The Minimum Wage Debate

The minimum wage is being raised in thirteen states this year, and while your state may not be one of the lucky thirteen, there is a push for a nationwide pay raise. Where do you stand on this issue? Should workers be paid more, should it remain the same, or should it be up to the employers to decide what an employee’s time is worth?

The age-old debate that raising the minimum wage will also raise the cost of goods is being brought up again. Some economists say that it isn’t true, while others stand firmly behind it. Both sides make valid points, and there are far too many ways to look at it in an article here.

The biggest backers for a nationwide increase believe that the larger, mass-merchants can afford to pay more hourly to their employees, so they should. They feel the only way to do this is to federally mandate it. The problem therein lies with the fact that almost half of the American workforce is employed by small businesses, not large corporations who are traded publicly. The smaller businesses, like many fishing tackle retailers, will need to find a way to fund this increase in the minimum wage because they too will be legally motivated to pay their employees more.

Even if your employees are currently being paid more than the minimum wage, will you continue to increase their pay as the minimum wage increases? Where will the funds for this increase come from? This is a big concern for many small business owners, especially in an industry such as fishing tackle that already has such small profit margins.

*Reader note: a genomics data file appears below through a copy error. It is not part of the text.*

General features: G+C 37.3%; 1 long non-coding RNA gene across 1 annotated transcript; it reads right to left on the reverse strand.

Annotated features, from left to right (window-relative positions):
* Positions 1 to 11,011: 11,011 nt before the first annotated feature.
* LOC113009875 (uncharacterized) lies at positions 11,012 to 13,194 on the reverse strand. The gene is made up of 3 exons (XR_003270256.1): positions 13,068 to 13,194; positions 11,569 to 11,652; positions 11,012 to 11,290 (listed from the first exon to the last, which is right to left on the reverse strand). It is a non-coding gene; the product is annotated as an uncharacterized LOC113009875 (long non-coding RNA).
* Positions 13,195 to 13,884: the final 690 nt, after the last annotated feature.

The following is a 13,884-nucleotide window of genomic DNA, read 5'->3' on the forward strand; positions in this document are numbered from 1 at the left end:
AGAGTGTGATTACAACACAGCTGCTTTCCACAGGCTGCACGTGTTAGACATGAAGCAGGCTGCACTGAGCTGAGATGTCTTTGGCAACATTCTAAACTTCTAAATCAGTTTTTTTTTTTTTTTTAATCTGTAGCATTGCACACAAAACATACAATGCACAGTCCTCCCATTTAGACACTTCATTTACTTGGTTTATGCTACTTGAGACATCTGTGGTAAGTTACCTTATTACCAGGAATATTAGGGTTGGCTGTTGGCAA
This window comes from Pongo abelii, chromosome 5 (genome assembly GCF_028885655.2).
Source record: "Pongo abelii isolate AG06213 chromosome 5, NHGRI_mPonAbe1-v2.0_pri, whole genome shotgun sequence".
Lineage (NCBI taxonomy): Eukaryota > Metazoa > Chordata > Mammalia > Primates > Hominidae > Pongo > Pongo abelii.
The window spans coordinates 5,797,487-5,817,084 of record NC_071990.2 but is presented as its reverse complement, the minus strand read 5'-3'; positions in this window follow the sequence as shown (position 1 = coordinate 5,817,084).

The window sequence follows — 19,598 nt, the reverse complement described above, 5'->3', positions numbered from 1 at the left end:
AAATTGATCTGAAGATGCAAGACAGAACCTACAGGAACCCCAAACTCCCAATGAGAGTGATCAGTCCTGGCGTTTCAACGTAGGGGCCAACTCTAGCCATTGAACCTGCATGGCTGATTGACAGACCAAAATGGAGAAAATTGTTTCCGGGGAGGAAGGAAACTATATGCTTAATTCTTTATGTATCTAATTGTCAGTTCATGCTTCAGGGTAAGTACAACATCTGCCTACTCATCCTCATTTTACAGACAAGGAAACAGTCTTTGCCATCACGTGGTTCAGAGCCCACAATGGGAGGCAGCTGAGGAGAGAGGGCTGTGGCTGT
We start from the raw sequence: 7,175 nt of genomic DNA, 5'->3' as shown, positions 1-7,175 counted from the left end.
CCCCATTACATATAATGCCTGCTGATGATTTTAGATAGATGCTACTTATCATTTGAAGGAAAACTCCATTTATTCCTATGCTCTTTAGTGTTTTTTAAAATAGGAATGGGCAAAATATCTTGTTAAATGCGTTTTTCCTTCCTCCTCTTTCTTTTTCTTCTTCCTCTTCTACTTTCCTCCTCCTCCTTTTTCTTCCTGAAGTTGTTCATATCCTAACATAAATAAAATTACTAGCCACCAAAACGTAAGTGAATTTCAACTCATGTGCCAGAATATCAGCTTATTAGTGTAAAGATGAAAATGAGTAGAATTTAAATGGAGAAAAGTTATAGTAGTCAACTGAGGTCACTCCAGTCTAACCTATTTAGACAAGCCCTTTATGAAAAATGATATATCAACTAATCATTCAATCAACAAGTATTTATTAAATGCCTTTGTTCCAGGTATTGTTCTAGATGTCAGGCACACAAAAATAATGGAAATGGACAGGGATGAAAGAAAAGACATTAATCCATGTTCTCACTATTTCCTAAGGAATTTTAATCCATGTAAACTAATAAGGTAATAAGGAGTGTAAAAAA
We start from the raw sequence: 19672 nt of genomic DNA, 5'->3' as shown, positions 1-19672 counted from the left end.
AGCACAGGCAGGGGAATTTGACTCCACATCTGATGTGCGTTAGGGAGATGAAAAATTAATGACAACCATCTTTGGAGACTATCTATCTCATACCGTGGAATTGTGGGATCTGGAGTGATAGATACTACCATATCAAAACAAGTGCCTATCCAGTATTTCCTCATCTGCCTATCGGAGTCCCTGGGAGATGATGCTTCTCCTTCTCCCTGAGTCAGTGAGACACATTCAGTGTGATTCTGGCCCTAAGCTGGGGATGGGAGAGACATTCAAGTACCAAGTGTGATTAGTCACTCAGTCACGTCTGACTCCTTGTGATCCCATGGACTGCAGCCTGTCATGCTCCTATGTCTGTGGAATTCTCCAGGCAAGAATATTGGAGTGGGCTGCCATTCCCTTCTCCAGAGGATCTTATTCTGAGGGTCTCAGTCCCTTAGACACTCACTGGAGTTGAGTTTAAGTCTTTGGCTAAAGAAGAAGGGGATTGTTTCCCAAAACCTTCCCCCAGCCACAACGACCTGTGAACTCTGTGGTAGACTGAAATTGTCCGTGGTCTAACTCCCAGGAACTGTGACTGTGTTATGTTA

Increasing the minimum wage will allow for more discretionary spending, especially for those who are benefiting from the increase in pay. Many of these individuals tend to be anglers or outdoor-minded people and will now have more money to spend in your store. While they may not be able to afford the higher end products, they certainly will be able to afford the more modestly priced equipment.

So where do you stand on this?

In a recent poll half of all small business owners were against the increase of the national minimum wage to $9.50 an hour from its current $7.25 an hour. Surprisingly, forty-seven percent were for it, and three percent did not have an answer. As you can see, the country’s small businesses are almost split on it as well.

This debate is not even a political one, as both sides of the aisle have those that are for it and against it. Some feel that if it was left up to employers to decide their staff’s hourly rate, with no minimum being set, that workers would make far less than they do now. That may be true, but as we all know, the best employees will be paid the most wherever they work, and if they don’t feel they are being paid enough will look for a new job. This will leave the companies paying the least with the least qualified staff who could not find work elsewhere.

The debate over what the minimum wage should be, will be and needs to be will continue to go on in Washington D.C. and in every state within our country. There may never be a happy medium everyone can agree upon, but that is what makes our country so great, the ability to debate and disagree.

Share your thoughts with us on the great Minimum Wage Debate on our Facebook page or in our LinkedIn group. Should it be raised or should it remain the same? The outcome may affect your business. Share your point of view and see how others feel about this important topic.